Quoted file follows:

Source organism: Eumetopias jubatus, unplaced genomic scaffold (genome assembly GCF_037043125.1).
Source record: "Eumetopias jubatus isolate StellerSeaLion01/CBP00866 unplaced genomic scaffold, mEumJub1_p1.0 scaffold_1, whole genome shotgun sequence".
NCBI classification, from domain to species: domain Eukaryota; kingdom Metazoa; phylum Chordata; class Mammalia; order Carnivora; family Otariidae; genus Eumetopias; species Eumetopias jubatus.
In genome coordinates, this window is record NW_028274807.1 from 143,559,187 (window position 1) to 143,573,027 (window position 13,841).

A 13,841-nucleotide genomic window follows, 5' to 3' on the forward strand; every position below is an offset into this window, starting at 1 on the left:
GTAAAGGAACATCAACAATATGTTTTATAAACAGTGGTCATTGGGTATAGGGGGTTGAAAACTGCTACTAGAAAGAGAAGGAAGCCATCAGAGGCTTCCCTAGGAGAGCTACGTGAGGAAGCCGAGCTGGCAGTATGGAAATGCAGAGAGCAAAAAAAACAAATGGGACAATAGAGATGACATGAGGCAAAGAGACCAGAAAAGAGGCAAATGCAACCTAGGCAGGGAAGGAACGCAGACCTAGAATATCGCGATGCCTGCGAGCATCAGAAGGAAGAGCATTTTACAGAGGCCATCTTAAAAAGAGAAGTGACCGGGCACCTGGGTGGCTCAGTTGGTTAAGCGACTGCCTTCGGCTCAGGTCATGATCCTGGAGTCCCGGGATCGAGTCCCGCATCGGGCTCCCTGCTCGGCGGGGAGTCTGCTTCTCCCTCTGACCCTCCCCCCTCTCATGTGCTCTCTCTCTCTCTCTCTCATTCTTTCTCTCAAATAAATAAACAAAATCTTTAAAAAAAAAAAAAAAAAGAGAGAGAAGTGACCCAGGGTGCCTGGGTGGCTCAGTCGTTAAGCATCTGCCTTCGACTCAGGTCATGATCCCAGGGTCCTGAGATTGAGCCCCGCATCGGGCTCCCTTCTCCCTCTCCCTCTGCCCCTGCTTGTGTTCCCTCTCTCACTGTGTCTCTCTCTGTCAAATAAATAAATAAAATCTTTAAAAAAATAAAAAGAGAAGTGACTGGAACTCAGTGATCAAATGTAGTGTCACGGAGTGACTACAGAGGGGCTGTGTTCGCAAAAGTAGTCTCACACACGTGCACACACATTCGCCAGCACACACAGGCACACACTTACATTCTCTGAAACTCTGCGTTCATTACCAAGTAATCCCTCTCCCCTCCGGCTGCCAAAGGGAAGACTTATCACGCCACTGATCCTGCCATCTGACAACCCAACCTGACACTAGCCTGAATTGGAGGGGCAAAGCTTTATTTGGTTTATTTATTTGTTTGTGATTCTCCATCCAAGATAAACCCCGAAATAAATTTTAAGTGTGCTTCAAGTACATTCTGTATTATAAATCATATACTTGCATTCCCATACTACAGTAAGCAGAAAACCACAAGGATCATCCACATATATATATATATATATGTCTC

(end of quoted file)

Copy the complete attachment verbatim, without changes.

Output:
Source organism: Eumetopias jubatus, unplaced genomic scaffold (genome assembly GCF_037043125.1).
Source record: "Eumetopias jubatus isolate StellerSeaLion01/CBP00866 unplaced genomic scaffold, mEumJub1_p1.0 scaffold_1, whole genome shotgun sequence".
NCBI classification, from domain to species: domain Eukaryota; kingdom Metazoa; phylum Chordata; class Mammalia; order Carnivora; family Otariidae; genus Eumetopias; species Eumetopias jubatus.
In genome coordinates, this window is record NW_028274807.1 from 143,559,187 (window position 1) to 143,573,027 (window position 13,841).

A 13,841-nucleotide genomic window follows, 5' to 3' on the forward strand; every position below is an offset into this window, starting at 1 on the left:
GTAAAGGAACATCAACAATATGTTTTATAAACAGTGGTCATTGGGTATAGGGGGTTGAAAACTGCTACTAGAAAGAGAAGGAAGCCATCAGAGGCTTCCCTAGGAGAGCTACGTGAGGAAGCCGAGCTGGCAGTATGGAAATGCAGAGAGCAAAAAAAACAAATGGGACAATAGAGATGACATGAGGCAAAGAGACCAGAAAAGAGGCAAATGCAACCTAGGCAGGGAAGGAACGCAGACCTAGAATATCGCGATGCCTGCGAGCATCAGAAGGAAGAGCATTTTACAGAGGCCATCTTAAAAAGAGAAGTGACCGGGCACCTGGGTGGCTCAGTTGGTTAAGCGACTGCCTTCGGCTCAGGTCATGATCCTGGAGTCCCGGGATCGAGTCCCGCATCGGGCTCCCTGCTCGGCGGGGAGTCTGCTTCTCCCTCTGACCCTCCCCCCTCTCATGTGCTCTCTCTCTCTCTCTCTCATTCTTTCTCTCAAATAAATAAACAAAATCTTTAAAAAAAAAAAAAAAAAGAGAGAGAAGTGACCCAGGGTGCCTGGGTGGCTCAGTCGTTAAGCATCTGCCTTCGACTCAGGTCATGATCCCAGGGTCCTGAGATTGAGCCCCGCATCGGGCTCCCTTCTCCCTCTCCCTCTGCCCCTGCTTGTGTTCCCTCTCTCACTGTGTCTCTCTCTGTCAAATAAATAAATAAAATCTTTAAAAAAATAAAAAGAGAAGTGACTGGAACTCAGTGATCAAATGTAGTGTCACGGAGTGACTACAGAGGGGCTGTGTTCGCAAAAGTAGTCTCACACACGTGCACACACATTCGCCAGCACACACAGGCACACACTTACATTCTCTGAAACTCTGCGTTCATTACCAAGTAATCCCTCTCCCCTCCGGCTGCCAAAGGGAAGACTTATCACGCCACTGATCCTGCCATCTGACAACCCAACCTGACACTAGCCTGAATTGGAGGGGCAAAGCTTTATTTGGTTTATTTATTTGTTTGTGATTCTCCATCCAAGATAAACCCCGAAATAAATTTTAAGTGTGCTTCAAGTACATTCTGTATTATAAATCATATACTTGCATTCCCATACTACAGTAAGCAGAAAACCACAAGGATCATCCACATATATATATATATATATGTCTC